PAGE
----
OAuth has become a big technology in recent years, our App Experts are here to give you all the information you need to get started.

What is OAuth?

It’s a secure way to authenticate access to and share resources with third parties.

Example

Say we have a profile on a website x.com and we want to upload pictures from Facebook onto our x.com profile. Without OAuth, the flow would look something like this:

  1. From x.com we click on the ‘Upload pictures from Facebook’ button.
  2. While still on x.com, we’d have to input our Facebook Username and Password.
  3. We’re now able to select which images we want to upload.

In this scenario, we’ve passed our Facebook credentials over to an unverified third party (x.com) for handling. There’s no telling what this third party is doing with these credentials; they could be stored, distributed, or used; without our knowledge.

Now consider the same flow with OAuth:

  1. From x.com we click on the ‘Upload pictures from Facebook’ button.
  2. We get a popup from a verified facebook.com source asking for our Username and Password.
  3. We get another popup from a verified facebook.com source asking us to allow/disallow x.com to use our pictures.
  4. If we allow the service, we can now select the images we want to upload.

Now, in this improved scenario, we’re achieving the same goal, the sharing of images between Facebook and a third party, but without passing any, Facebook-based, secure or sensitive information to x.com (Facebook Password and Username). Our credentials are securely handled by the appropriate services throughout.

OAuth roles

With OAuth we follow the concept of decentralization of control; we have defined a set of roles, each of which will be fulfilled by different, specialized, servers. This improves security while still keeping an eye on efficiency.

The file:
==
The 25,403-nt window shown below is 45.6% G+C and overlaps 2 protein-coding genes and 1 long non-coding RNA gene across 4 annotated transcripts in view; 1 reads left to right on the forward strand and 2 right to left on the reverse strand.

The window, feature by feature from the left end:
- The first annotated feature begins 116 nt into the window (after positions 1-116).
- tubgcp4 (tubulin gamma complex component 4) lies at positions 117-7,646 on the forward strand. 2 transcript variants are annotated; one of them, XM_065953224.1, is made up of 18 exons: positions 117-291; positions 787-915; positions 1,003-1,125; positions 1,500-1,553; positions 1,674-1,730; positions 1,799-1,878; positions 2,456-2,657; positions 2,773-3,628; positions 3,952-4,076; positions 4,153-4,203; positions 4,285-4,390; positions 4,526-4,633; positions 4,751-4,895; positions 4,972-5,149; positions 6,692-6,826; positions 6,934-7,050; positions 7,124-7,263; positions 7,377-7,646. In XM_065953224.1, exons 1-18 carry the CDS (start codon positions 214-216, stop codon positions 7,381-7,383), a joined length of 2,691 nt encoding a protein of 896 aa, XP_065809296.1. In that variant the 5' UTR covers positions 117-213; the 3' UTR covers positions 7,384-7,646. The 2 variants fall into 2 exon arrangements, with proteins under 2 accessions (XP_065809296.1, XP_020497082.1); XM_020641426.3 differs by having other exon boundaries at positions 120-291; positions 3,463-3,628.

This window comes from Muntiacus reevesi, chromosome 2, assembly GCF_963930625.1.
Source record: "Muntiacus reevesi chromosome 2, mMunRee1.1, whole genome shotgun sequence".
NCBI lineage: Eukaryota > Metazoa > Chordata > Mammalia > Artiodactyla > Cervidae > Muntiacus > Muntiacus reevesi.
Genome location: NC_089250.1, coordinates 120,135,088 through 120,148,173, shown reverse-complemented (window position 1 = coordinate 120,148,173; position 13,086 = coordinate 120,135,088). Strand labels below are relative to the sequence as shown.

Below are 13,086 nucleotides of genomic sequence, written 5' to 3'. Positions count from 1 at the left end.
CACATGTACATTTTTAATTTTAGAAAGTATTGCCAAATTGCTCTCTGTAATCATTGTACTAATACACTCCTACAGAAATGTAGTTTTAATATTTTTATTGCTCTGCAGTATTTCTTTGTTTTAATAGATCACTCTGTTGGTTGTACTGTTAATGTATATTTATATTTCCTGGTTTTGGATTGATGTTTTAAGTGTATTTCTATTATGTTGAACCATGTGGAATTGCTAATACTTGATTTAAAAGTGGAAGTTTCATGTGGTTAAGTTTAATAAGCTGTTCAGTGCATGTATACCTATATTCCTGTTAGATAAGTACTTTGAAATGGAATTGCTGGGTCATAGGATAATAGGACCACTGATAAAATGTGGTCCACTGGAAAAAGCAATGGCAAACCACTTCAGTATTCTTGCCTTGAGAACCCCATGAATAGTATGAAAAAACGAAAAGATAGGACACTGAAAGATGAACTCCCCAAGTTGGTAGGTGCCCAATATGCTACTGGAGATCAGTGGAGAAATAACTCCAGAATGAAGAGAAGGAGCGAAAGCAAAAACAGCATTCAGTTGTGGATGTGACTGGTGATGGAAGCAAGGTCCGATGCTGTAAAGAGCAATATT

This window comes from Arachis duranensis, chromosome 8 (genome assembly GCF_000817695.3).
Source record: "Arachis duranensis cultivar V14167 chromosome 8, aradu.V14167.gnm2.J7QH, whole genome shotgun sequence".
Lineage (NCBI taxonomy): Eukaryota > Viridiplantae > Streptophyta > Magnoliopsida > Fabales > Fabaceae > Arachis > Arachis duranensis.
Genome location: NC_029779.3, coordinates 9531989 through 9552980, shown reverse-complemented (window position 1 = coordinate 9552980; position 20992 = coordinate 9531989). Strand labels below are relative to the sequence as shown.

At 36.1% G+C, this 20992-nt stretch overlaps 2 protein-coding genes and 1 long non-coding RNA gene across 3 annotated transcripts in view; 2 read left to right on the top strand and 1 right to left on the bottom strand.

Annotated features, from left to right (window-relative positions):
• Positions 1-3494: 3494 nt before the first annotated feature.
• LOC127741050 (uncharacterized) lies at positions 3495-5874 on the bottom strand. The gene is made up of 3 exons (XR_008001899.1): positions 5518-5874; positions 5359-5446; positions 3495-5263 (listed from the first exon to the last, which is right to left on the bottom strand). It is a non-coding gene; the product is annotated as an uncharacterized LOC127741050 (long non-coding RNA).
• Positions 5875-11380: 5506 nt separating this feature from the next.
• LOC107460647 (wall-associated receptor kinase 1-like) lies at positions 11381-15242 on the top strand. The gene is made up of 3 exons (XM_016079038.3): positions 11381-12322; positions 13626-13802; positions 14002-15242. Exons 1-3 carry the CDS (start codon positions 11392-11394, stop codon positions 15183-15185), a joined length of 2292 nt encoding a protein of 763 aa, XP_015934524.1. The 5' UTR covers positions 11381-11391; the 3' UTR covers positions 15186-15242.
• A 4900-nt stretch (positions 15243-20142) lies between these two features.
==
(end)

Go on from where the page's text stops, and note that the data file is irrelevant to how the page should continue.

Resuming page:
The roles are:

Client –The entity requesting access to the resource housed on the resource server. (X.com)

Authorization server – A server, normally owned/operated by the same entity as the resource server, that will process and potentially authorize access to the resource server.

Resource owner – The entity that owns the requested data. (Our Facebook Profile)

Resource server – The server hosting the requested data. (Facebook’s hosting servers)

The way it works

There are 4 flows/grant types in OAuth 2:

Now for the flows

Authorization Code Grant
  1. Client sends a request to Resource Owner providing Client Id (x), Redirect Url (http://www.x.com), and scope (Photos).
  2. Resource Owner responds with an Authorization Code.
  3. Client then passes Authorization Code to the Authorization Server and receives Access Token.
  4. Client can now access the protected resource on the Resource Server with the Access Token.
Implicit Grant
  1. Client sends an authorization request to Resource Owner and gets the Access Token.
  2. Client can then use Access Token to access protected resources on the Resource Server.

This is basically the same as Authorization Code Grant, but the Resource Owner and Authorization Server roles are combined to one entity.

You may be, like I was, asking what’s the point of the Authorization Code Grant method if Implicit Grant is easier and uses the same principle. Basically, most people use Implicit Grant, but the Authorization Code Grant method provides an extra level of security and decentralization. Also, if we’re dealing with a large resource provider that has a lot of Authentication Servers, the Resource Owner server can send different Authentication Server urls depending on the load of particular authentication servers.

Resource Owner Password Credentials Grant
  1. Resource Owner provides his own credentials to the Client in order for the Client to access the protected resource.
  2. Client provides credentials to Authorization Server and gets an Access Token in response.
  3. Client can then use that Access Token to access protected resources on the Resource Server.
Client Credentials Grant
  1. Client provides credentials to Authorization Server and gets an Access Token in response.
  2. Client can then use that Access Token to access protected resources on the Resource Server.

Basically that was OAuth 2.0 simplified. Hope you enjoyed the read.

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